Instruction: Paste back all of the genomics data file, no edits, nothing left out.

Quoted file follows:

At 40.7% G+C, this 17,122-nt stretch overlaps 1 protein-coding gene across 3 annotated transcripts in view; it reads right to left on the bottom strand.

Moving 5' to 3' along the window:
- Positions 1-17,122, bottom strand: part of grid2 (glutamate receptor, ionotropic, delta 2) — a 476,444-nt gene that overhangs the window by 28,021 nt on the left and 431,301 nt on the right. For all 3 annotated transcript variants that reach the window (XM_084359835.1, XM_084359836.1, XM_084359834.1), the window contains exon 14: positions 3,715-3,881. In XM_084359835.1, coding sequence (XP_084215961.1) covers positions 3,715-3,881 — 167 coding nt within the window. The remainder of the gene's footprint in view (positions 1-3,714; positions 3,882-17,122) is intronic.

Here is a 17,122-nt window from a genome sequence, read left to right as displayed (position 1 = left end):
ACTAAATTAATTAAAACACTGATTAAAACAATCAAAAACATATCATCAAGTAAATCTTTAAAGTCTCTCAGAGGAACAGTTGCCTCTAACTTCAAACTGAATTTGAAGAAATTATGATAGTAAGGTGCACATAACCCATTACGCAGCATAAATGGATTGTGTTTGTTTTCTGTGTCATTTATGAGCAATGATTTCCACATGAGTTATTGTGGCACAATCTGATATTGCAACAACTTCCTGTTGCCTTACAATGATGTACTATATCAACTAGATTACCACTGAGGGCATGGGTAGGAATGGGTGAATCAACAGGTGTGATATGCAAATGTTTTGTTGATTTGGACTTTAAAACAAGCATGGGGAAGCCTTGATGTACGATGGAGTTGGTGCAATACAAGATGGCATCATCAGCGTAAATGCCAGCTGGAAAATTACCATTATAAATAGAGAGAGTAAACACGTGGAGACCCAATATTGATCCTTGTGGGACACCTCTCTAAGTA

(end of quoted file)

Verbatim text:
At 40.7% G+C, this 17,122-nt stretch overlaps 1 protein-coding gene across 3 annotated transcripts in view; it reads right to left on the bottom strand.

Moving 5' to 3' along the window:
- Positions 1-17,122, bottom strand: part of grid2 (glutamate receptor, ionotropic, delta 2) — a 476,444-nt gene that overhangs the window by 28,021 nt on the left and 431,301 nt on the right. For all 3 annotated transcript variants that reach the window (XM_084359835.1, XM_084359836.1, XM_084359834.1), the window contains exon 14: positions 3,715-3,881. In XM_084359835.1, coding sequence (XP_084215961.1) covers positions 3,715-3,881 — 167 coding nt within the window. The remainder of the gene's footprint in view (positions 1-3,714; positions 3,882-17,122) is intronic.

Here is a 17,122-nt window from a genome sequence, read left to right as displayed (position 1 = left end):
ACTAAATTAATTAAAACACTGATTAAAACAATCAAAAACATATCATCAAGTAAATCTTTAAAGTCTCTCAGAGGAACAGTTGCCTCTAACTTCAAACTGAATTTGAAGAAATTATGATAGTAAGGTGCACATAACCCATTACGCAGCATAAATGGATTGTGTTTGTTTTCTGTGTCATTTATGAGCAATGATTTCCACATGAGTTATTGTGGCACAATCTGATATTGCAACAACTTCCTGTTGCCTTACAATGATGTACTATATCAACTAGATTACCACTGAGGGCATGGGTAGGAATGGGTGAATCAACAGGTGTGATATGCAAATGTTTTGTTGATTTGGACTTTAAAACAAGCATGGGGAAGCCTTGATGTACGATGGAGTTGGTGCAATACAAGATGGCATCATCAGCGTAAATGCCAGCTGGAAAATTACCATTATAAATAGAGAGAGTAAACACGTGGAGACCCAATATTGATCCTTGTGGGACACCTCTCTAAGTA